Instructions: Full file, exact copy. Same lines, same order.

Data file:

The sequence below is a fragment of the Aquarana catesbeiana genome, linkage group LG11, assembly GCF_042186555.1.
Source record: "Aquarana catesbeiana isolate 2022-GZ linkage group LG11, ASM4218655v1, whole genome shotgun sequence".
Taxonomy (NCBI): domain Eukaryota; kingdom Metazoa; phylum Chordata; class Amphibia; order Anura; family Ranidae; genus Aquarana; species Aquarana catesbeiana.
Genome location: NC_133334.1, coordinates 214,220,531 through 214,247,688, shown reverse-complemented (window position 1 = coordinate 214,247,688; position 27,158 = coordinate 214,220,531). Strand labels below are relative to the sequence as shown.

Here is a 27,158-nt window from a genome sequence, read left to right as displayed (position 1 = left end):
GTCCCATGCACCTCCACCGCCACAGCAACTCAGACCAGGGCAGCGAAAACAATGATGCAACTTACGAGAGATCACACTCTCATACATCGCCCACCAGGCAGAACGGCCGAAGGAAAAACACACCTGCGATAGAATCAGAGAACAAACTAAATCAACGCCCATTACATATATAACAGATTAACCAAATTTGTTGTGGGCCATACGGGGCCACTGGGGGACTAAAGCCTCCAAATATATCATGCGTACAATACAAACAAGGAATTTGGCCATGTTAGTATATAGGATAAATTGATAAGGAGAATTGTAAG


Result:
The sequence below is a fragment of the Aquarana catesbeiana genome, linkage group LG11, assembly GCF_042186555.1.
Source record: "Aquarana catesbeiana isolate 2022-GZ linkage group LG11, ASM4218655v1, whole genome shotgun sequence".
Taxonomy (NCBI): domain Eukaryota; kingdom Metazoa; phylum Chordata; class Amphibia; order Anura; family Ranidae; genus Aquarana; species Aquarana catesbeiana.
Genome location: NC_133334.1, coordinates 214,220,531 through 214,247,688, shown reverse-complemented (window position 1 = coordinate 214,247,688; position 27,158 = coordinate 214,220,531). Strand labels below are relative to the sequence as shown.

Here is a 27,158-nt window from a genome sequence, read left to right as displayed (position 1 = left end):
GTCCCATGCACCTCCACCGCCACAGCAACTCAGACCAGGGCAGCGAAAACAATGATGCAACTTACGAGAGATCACACTCTCATACATCGCCCACCAGGCAGAACGGCCGAAGGAAAAACACACCTGCGATAGAATCAGAGAACAAACTAAATCAACGCCCATTACATATATAACAGATTAACCAAATTTGTTGTGGGCCATACGGGGCCACTGGGGGACTAAAGCCTCCAAATATATCATGCGTACAATACAAACAAGGAATTTGGCCATGTTAGTATATAGGATAAATTGATAAGGAGAATTGTAAG